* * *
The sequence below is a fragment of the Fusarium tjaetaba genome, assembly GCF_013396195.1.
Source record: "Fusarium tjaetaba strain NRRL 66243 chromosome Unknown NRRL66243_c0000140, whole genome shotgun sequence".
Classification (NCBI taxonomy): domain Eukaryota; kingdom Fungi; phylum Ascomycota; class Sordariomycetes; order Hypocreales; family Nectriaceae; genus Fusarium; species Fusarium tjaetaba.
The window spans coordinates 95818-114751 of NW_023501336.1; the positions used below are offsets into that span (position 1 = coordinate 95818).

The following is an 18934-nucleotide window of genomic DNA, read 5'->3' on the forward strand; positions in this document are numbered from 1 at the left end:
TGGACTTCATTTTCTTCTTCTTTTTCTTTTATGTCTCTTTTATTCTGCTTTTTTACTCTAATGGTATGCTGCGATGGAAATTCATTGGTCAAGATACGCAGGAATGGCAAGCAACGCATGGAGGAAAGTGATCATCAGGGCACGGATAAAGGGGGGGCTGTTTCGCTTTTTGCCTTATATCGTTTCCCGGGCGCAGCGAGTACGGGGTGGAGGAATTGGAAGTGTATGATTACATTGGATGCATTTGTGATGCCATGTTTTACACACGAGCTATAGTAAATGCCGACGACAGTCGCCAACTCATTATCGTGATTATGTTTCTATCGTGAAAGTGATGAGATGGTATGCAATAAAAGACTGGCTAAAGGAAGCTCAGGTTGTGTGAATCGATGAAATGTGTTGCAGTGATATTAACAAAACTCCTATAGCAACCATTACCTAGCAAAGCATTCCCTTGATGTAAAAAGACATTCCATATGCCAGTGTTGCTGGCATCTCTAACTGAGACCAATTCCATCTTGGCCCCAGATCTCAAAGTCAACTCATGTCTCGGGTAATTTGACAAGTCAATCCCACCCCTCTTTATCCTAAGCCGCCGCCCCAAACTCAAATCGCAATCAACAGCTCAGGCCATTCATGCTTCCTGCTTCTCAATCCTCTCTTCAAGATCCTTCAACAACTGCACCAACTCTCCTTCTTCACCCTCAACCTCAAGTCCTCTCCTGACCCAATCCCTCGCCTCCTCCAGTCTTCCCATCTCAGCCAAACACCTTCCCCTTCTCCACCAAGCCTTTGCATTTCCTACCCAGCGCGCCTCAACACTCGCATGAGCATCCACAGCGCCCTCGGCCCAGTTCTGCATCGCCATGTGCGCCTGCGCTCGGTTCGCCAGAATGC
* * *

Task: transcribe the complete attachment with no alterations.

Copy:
The sequence below is a fragment of the Fusarium tjaetaba genome, assembly GCF_013396195.1.
Source record: "Fusarium tjaetaba strain NRRL 66243 chromosome Unknown NRRL66243_c0000140, whole genome shotgun sequence".
Classification (NCBI taxonomy): domain Eukaryota; kingdom Fungi; phylum Ascomycota; class Sordariomycetes; order Hypocreales; family Nectriaceae; genus Fusarium; species Fusarium tjaetaba.
The window spans coordinates 95818-114751 of NW_023501336.1; the positions used below are offsets into that span (position 1 = coordinate 95818).

The following is an 18934-nucleotide window of genomic DNA, read 5'->3' on the forward strand; positions in this document are numbered from 1 at the left end:
TGGACTTCATTTTCTTCTTCTTTTTCTTTTATGTCTCTTTTATTCTGCTTTTTTACTCTAATGGTATGCTGCGATGGAAATTCATTGGTCAAGATACGCAGGAATGGCAAGCAACGCATGGAGGAAAGTGATCATCAGGGCACGGATAAAGGGGGGGCTGTTTCGCTTTTTGCCTTATATCGTTTCCCGGGCGCAGCGAGTACGGGGTGGAGGAATTGGAAGTGTATGATTACATTGGATGCATTTGTGATGCCATGTTTTACACACGAGCTATAGTAAATGCCGACGACAGTCGCCAACTCATTATCGTGATTATGTTTCTATCGTGAAAGTGATGAGATGGTATGCAATAAAAGACTGGCTAAAGGAAGCTCAGGTTGTGTGAATCGATGAAATGTGTTGCAGTGATATTAACAAAACTCCTATAGCAACCATTACCTAGCAAAGCATTCCCTTGATGTAAAAAGACATTCCATATGCCAGTGTTGCTGGCATCTCTAACTGAGACCAATTCCATCTTGGCCCCAGATCTCAAAGTCAACTCATGTCTCGGGTAATTTGACAAGTCAATCCCACCCCTCTTTATCCTAAGCCGCCGCCCCAAACTCAAATCGCAATCAACAGCTCAGGCCATTCATGCTTCCTGCTTCTCAATCCTCTCTTCAAGATCCTTCAACAACTGCACCAACTCTCCTTCTTCACCCTCAACCTCAAGTCCTCTCCTGACCCAATCCCTCGCCTCCTCCAGTCTTCCCATCTCAGCCAAACACCTTCCCCTTCTCCACCAAGCCTTTGCATTTCCTACCCAGCGCGCCTCAACACTCGCATGAGCATCCACAGCGCCCTCGGCCCAGTTCTGCATCGCCATGTGCGCCTGCGCTCGGTTCGCCAGAATGC